The master cylinder in your vehicle is responsible for controlling the brakes and the brake pressure. Ideally, you will find two ports connected with lines.
Which Port On Master Cylinder is For Front Brakes?
Traditionally, the rear port connects to the front brakes, while the front port connects to the rear brakes.
If you accidentally hook up your brakes in the wrong order or connect the wrong port to the wrong brakes, you will find that the braking is unstable. Many people often complain about locking the rear brakes if the connection ports are swopped around.
How To Identify The Master Cylinder?
Knowing how to find the master cylinder is an important part of working with it. Many inexperienced mechanics might not understand how it works or where to find it. The master cylinder can vary depending on the brakes. For manual brakes, it is found in one place. However, power-assisted brakes have it in a different spot but are still close to the brakes.
- Manual Brakes: If you have manual brakes, the master cylinder is located close to the firewall. It will be directly connected to the brake pedal behind the enclosed part of the vehicle. This means you can see the master cylinder from inside the car.
- Power-Assisted Brakes: With the power-assisted brakes, you have a brake booster connected to the master cylinder. Once again, both components are connected to the firewall of the engine compartment. The brake booster adds additional power to the braking system.
You should consider finding out where the master cylinder is located before taking apart the vehicle. You could be saving yourself plenty of time on useless motions and additional work.
What Are The Two Ports On The Master Cylinder?
The master cylinder might seem complicated, but when you take apart the component, you will notice two distinct ports. These ports have their responsibility in assisting the braking motion of your vehicle. These two ports are called the by-pass port and the compensating port if we break it down to Lehman’s terms:
- By-Pass Port: Fluid movement inside the master cylinder is an important part of the vehicle. If the fluid does not move correctly, you could be dealing with failed brakes. The main purpose of the by-pass port is to supply fluid to the cylinder bore if the brakes are not being applied. It ensures everything is lubricated and ready to work when needed.
- Compensating Port: The compensating port is the one that works the most. The main goal of this port is to compensate for the expansion and contraction of the fluid in the cylinder. It also deals with any temperature changes to keep the brakes from overheating. However, another important function is to help the master cylinder return to the starting position when brakes are not applied.
Both these ports serve an important role to keep the car going. If any of them get clogged or have issues, you could deal with overheating brakes and even damage to certain brake-related components.
How Does The Master Cylinder Work?
Knowing how the master cylinder works will give you insight when doing maintenance or fixing broken components. If you are unfamiliar with the inner workings of the master cylinder, I have broken down what happens on the inside of the master cylinder when pushing down on the brake pedal:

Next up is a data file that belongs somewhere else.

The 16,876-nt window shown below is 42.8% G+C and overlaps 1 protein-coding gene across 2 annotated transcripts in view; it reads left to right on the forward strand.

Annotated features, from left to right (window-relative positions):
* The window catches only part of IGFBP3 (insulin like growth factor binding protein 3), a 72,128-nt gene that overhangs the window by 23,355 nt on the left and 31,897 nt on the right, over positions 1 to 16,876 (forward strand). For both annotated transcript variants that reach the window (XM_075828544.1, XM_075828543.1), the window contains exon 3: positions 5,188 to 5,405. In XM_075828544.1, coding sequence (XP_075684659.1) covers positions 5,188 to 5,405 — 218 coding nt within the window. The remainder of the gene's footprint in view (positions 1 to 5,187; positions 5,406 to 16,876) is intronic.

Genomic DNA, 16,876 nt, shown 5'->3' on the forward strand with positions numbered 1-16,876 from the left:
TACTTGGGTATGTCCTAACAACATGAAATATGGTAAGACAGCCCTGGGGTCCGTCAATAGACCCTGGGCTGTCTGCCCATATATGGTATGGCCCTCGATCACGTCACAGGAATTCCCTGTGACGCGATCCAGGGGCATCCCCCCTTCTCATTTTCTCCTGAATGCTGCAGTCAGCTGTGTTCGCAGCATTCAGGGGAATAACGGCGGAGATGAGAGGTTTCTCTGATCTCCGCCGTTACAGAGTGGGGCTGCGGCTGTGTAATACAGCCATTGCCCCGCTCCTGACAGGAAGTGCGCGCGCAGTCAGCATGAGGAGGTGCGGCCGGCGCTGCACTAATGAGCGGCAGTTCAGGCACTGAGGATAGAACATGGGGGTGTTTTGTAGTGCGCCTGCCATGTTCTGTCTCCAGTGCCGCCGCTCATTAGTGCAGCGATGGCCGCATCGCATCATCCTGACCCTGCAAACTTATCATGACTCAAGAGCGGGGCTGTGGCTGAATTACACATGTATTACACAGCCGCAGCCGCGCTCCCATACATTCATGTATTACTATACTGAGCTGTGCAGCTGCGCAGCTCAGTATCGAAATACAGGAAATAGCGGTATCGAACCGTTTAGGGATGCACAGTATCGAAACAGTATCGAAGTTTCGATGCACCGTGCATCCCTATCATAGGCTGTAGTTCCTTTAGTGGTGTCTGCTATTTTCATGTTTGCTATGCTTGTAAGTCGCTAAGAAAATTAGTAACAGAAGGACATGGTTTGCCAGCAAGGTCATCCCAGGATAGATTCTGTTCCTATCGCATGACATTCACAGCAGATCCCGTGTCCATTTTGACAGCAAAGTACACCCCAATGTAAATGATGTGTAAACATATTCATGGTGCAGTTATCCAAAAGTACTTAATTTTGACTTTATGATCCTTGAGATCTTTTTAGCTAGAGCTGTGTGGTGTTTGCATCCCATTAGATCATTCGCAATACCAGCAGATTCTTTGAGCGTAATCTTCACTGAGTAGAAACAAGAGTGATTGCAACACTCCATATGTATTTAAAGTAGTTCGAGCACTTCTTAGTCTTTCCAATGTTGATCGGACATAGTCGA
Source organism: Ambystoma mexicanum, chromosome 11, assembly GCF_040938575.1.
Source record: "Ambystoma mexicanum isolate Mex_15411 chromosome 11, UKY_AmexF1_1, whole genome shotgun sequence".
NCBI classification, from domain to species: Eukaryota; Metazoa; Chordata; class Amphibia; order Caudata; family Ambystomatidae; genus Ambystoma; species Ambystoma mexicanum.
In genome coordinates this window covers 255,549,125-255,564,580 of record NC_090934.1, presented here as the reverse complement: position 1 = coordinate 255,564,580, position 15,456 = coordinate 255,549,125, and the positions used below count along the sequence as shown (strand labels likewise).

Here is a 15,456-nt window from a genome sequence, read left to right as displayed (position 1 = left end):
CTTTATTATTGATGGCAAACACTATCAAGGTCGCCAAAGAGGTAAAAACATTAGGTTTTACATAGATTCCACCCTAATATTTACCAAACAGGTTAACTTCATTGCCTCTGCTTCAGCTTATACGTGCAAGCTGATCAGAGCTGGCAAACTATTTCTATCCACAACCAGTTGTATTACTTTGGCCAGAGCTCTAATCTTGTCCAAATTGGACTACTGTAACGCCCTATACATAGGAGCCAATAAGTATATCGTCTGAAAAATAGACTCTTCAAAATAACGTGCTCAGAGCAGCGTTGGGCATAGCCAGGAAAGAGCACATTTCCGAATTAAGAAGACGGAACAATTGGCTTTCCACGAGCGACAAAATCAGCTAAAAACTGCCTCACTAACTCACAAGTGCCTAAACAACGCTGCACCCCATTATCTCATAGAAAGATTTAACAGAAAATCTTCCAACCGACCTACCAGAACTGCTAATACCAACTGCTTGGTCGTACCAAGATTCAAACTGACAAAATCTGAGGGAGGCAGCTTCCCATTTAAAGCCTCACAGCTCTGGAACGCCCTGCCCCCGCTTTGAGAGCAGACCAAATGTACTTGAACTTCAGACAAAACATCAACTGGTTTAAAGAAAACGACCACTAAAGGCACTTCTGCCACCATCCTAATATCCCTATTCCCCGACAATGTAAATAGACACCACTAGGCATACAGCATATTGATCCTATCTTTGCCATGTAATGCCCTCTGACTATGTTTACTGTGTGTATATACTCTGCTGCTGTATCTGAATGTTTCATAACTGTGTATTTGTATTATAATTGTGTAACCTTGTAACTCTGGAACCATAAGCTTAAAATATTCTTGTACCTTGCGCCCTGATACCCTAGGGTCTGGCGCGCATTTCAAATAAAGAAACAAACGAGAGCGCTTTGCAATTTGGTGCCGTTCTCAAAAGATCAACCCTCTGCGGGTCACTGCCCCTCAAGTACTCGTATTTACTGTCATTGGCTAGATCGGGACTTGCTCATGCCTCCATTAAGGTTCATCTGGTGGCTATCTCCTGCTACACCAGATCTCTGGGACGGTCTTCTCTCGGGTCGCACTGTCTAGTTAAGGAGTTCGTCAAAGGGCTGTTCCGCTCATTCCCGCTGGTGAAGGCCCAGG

- Pushrod will drive the primary piston and compress the brake fluid inside the circuit
- Hydraulic pressure builds up from the up while the piston moves, which builds up pressure.
- The pressure spreads through the cylinder and into the brake lines
- A secondary piston will compress the brake fluid in its own circuit
- The movement of the brake fluid through the lines will reach the braking mechanism
- The brakes will jump into action and stop the vehicle
While this seems like a complicated process, all of these motions happen in a fraction of a second and that is why maintenance on your brakes and the master cylinder is so important. Once you release the brake pedal, the springs that were engaged will release each of the two pistons. These pistons should then return to a normal operating position.
What Is A Tandem Master Cylinder?
You might occasionally find a tandem master cylinder in certain vehicles. The tandem master cylinder is two master cylinders that are combined into one housing case. With such a design, it enables the cylinder to control two hydraulic circuits.
Since the different ports are responsible for different wheels, the tandem option is much less complicated. You can have each wheel controlled on its own with the front and rear designs. Additionally, you can also have them diagonally connected.
What If I Reverse The Connection To The Master Cylinder?
While you definitely will still have brakes when you mix up the brake lines to the wrong ports, it could cause some issues. The pressure of the fluid inside the master cylinder is metered differently for each of the brake lines. In essence, you will find that your vehicle often puts more strain on the front brakes when braking than on the rear, to prevent the car from sliding.
If you accidentally mix up the brake lines to the wrong cylinders, you won’t notice it when driving around town or cruising. However, when slamming on the brakes or pressing the brake pedal harder than you always do, you could notice locking. The rear brakes could occasionally lock up, which might be dangerous, especially in the wet.
The master cylinder and brake ports are important components of your vehicle. Once you better understand the setup, you should be good to do your maintenance. It is easy to make a small mistake, but let us know in the comment section how you fix your master cylinder.